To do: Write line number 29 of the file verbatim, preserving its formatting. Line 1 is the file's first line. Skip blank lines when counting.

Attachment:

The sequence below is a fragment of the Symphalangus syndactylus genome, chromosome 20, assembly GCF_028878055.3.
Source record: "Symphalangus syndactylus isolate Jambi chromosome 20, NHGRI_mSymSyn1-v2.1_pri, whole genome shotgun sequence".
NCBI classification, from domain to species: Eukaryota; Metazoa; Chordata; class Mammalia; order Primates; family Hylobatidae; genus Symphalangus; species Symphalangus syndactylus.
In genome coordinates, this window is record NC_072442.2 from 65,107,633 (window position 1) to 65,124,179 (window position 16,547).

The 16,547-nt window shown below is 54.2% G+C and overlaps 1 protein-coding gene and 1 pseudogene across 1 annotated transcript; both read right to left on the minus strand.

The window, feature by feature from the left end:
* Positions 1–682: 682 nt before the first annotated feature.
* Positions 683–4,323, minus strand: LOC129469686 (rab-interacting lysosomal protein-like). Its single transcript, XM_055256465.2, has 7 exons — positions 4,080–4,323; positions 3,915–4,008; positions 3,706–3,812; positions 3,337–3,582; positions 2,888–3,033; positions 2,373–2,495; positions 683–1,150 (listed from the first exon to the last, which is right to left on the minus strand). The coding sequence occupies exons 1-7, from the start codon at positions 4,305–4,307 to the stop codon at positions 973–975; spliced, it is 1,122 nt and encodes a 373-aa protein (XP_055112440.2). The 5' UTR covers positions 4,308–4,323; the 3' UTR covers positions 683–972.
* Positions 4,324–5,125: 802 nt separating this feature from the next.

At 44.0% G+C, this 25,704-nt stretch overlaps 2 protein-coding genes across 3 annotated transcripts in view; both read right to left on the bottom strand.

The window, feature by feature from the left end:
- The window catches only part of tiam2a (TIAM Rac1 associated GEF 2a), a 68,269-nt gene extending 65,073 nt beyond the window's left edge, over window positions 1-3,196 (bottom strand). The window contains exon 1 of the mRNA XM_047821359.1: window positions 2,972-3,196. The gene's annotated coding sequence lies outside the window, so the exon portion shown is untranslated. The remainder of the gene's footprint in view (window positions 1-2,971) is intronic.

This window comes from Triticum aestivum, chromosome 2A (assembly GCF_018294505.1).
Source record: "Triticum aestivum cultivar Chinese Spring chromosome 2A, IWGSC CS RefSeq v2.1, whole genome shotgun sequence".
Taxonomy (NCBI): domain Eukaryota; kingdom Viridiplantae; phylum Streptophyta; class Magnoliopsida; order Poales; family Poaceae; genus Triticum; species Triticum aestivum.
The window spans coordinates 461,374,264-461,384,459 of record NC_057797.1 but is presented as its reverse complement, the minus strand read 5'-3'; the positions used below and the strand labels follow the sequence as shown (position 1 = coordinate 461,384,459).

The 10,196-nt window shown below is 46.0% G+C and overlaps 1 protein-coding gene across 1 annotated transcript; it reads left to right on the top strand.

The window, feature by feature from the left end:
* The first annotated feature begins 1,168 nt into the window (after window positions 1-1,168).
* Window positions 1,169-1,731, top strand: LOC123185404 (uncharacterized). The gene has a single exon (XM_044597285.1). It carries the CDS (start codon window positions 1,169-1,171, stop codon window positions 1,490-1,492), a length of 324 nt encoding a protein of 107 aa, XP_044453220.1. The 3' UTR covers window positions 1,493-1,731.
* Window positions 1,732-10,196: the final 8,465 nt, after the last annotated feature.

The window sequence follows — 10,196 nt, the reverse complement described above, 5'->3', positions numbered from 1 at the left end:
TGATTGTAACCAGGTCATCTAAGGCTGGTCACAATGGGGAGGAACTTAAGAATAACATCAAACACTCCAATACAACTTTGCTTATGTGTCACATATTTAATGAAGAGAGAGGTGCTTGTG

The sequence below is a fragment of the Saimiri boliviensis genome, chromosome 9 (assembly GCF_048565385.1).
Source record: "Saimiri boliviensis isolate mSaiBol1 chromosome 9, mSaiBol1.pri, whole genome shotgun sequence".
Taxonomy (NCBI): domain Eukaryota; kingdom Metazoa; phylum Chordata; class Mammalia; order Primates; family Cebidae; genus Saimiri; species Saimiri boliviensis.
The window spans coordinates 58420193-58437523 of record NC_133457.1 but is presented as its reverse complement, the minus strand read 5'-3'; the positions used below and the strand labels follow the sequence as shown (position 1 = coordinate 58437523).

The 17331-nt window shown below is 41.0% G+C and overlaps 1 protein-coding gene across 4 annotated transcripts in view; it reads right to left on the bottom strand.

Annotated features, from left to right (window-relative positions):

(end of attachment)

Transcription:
Annotated features, from left to right (window-relative positions):